ROI is a mass of contradictions. It’s loved by many, hated by some, really hated by a few. It’s simultaneously what marketers say is their most important metric, whilst also being marketing’s most misunderstood, misused and even damaging.
Far smarter, more data literate people than me have been warning of the dangers of focusing on maximising ROI for a long time. Other equally smart people also say it’s ok to use ROI so long as you know what it’s good for and are aware of the pitfalls, and in any case what would we use instead to compare the value for money you’re getting from channels and campaigns? Both are right.
For many, the problems with ROI are well known. But sadly because those problems aren’t easily intuited, it will always be important to keep reminding and educating ourselves about them so that fewer people get seduced by it and unwittingly allow it to limit their brand’s growth in the future.
So this is a public health warning for anyone who needs to be made aware of the side effects of getting hooked on ROI. If you know someone in danger of that, in marketing, finance or beyond, feel free to pass this on.
In 2004, London Business School marketing professor Tim Ambler proclaimed ROI dead and ordered its immediate burial. His article ROI is dead: now bury it is a stone cold classic. It’s lost none of its power in that time. In a similar vein, Byron Sharp calls ROI a ‘stupid metric….that can send you broke’. Peter Field has called it ‘incredibly dangerous’.
ROI lives on and no one ever did bury it.
ORIGINS AND DEFINITIONS
ROI’s seductive power for marketers is rooted in its origins as an accountancy term. This makes it irresistible to a discipline which is constantly told it needs to be more conversant in the language of the boardroom. And whilst it seems perfectly obvious that a business would want to achieve a high return on investment in everything it does, when you get into how ROI actually works it’s really not that simple.
Most of the people who pepper their communication with talk of ROI usually don’t actually mean ROI in the correct definition of the term, and use it inaccurately to mean ‘results’ whilst trying to add a superficial sheen of commercial respectability to what they’re saying.
Peter Field says it best: “There are lots of flaky, woolly and totally moronic definitions of ROI floating around in the world of marketing, but there can really only be one – which is the definition of ROI that an accountant would understand. It’s an accountancy term and any attempt to use the term ROI on any of these flaky measures is completely misguided.”
So let’s be clear on its definition: ROI is the net profit generated by your activity, divided by the total cost of that activity. Profit – costs / total costs.
So whilst it incorporates a measure of the effectiveness of your activity (ideally profit), it is not itself a measure of effectiveness, it’s a ratio designed to express how efficiently your activity achieved its incremental profit. As Les Binet likes to say ‘Effectiveness first, efficiency second – net contribution to value first. ROI is a useful metric but not the only one’.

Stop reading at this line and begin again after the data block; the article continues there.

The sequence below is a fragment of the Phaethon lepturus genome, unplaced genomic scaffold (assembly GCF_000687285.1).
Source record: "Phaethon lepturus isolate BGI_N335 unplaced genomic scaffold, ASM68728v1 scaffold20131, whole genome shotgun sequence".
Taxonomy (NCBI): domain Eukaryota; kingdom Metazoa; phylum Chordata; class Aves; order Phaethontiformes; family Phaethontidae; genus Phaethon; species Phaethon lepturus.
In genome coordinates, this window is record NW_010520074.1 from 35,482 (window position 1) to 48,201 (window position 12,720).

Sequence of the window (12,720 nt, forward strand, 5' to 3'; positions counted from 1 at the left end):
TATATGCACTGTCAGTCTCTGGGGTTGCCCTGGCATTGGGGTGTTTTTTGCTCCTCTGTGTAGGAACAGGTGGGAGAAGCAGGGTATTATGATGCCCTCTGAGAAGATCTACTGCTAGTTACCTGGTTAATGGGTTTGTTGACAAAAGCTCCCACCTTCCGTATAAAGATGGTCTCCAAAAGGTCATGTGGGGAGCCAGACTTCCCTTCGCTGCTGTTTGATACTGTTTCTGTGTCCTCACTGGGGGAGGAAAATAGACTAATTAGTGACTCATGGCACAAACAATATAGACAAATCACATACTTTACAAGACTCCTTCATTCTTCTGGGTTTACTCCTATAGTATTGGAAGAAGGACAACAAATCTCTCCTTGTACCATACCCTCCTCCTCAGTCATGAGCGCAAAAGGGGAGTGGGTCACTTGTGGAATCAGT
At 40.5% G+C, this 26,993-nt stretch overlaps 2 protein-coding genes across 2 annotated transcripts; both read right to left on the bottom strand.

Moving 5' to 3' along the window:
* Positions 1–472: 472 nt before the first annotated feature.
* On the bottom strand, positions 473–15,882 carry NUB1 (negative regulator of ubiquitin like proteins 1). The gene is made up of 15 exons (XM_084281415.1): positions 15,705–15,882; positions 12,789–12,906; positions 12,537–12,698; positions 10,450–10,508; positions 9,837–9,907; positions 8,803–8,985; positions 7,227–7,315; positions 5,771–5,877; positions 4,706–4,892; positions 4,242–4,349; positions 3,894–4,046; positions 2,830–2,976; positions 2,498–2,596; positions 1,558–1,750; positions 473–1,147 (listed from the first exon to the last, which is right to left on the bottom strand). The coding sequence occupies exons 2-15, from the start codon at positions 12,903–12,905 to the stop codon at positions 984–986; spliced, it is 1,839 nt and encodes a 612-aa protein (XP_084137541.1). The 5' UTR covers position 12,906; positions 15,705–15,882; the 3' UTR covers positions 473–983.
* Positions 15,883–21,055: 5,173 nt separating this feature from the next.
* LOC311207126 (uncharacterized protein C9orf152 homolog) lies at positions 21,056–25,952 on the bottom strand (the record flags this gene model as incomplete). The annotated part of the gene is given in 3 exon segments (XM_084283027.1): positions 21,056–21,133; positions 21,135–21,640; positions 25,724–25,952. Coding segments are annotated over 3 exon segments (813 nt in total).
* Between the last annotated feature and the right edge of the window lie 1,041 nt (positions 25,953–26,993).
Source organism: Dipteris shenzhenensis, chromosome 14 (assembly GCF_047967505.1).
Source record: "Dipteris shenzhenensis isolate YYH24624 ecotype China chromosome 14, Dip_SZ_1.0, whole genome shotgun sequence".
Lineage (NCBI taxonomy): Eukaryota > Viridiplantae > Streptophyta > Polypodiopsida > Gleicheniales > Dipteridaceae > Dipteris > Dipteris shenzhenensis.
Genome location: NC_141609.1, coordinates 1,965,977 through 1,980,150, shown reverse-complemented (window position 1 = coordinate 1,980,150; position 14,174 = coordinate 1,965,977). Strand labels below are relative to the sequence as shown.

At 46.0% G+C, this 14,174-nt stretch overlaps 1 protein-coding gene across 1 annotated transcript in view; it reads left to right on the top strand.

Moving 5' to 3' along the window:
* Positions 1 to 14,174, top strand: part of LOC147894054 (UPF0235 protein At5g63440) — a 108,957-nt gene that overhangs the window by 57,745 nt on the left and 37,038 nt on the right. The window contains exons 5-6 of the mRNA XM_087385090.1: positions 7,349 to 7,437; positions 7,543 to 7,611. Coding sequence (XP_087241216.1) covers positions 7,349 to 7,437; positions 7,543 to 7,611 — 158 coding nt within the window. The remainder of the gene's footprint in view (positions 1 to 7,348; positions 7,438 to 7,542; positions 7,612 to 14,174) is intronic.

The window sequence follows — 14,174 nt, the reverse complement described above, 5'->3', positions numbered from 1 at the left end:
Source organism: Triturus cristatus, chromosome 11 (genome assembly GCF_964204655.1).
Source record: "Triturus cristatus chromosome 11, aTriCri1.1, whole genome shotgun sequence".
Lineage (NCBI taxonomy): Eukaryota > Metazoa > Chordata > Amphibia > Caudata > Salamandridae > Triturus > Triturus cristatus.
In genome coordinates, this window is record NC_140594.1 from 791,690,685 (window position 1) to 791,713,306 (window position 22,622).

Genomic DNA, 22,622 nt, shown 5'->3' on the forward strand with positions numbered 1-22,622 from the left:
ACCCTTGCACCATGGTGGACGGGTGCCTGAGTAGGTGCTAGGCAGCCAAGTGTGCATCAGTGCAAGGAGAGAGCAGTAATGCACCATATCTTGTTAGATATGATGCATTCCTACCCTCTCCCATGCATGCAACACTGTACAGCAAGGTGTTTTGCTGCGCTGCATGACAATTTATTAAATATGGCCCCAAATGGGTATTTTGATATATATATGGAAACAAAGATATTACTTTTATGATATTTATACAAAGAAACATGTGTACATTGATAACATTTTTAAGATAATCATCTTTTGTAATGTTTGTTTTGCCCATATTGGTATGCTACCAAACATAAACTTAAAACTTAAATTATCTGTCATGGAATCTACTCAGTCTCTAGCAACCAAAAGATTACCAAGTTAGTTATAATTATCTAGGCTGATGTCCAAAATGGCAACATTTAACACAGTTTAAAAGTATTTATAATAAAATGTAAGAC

Marketing Week’s ‘Language of Effectiveness’ survey 2022 suggests why ROI is such an important metric for marketers. It’s what marketers believe their boards want to hear: 48% of marketers say ROI is the most important metric for their CEO, CFO and board members. Marketers know that boards like hard numbers, and there’s no harder-looking metric than ROI.
And despite the huge influence of its heavyweight detractors in marketing, ROI looks like it’s growing in significance. In Marketing Week’s survey, 37% claimed ROI has increased in emphasis, topping the poll.
ROI is used differently by different people
I think there are probably four types of people when it comes to ROI, and they get more sophisticated but fewer in number as you move up the scale. The people who really know what they’re talking about are at the top of the pyramid in group 4. They’re vanishingly rare but we should all aspire to be like them:
- People who say ROI but mean something really vague (c70%?)
- People who say ROI but actually mean something specific like profit or sales (c20%?)
- People who use ROI a lot and use it correctly to mean net profit – costs / costs (5%?)
- People who use ROI sparingly and use real effectiveness measures instead (5%?)
There’s not much we can do about the people who use it incorrectly in conversation and presentations for spray-on credibility, apart from to suggest that using it like that will make them look a bit dumb if they are ever allowed into that hallowed boardroom. Using ROI to mean ‘results’ is just one of the very many things that makes us marketing people look stupid to non-marketers on a daily basis.
WHY FOCUSING ON IT CAN BE DANGEROUS
Focusing solely on ROI can be dangerous because, counter-intuitively, it’s likely to inversely correlate with growth. Here’s why.
Focusing on ROI tends to obscure the scale of effectiveness
One of the basic issues with over-focussing on ROI is that due to it being a ratio, it can disguise what really matters: the absolute amount of profit or revenue generated. You should if possible focus on the net profit generated by an activity when judging them against other activities. What matters most is how effective something is at achieving its objectives; how efficient it is at achieving them is secondary. A relatively low ROI of 150% on a $10m campaign (campaign A) drove a $5,000,000 profit, while an amazing 500% ROI on a $100,000 campaign (campaign B) drove only $400,000 profit. Plainly campaign A was far more successful despite its far lower ROI.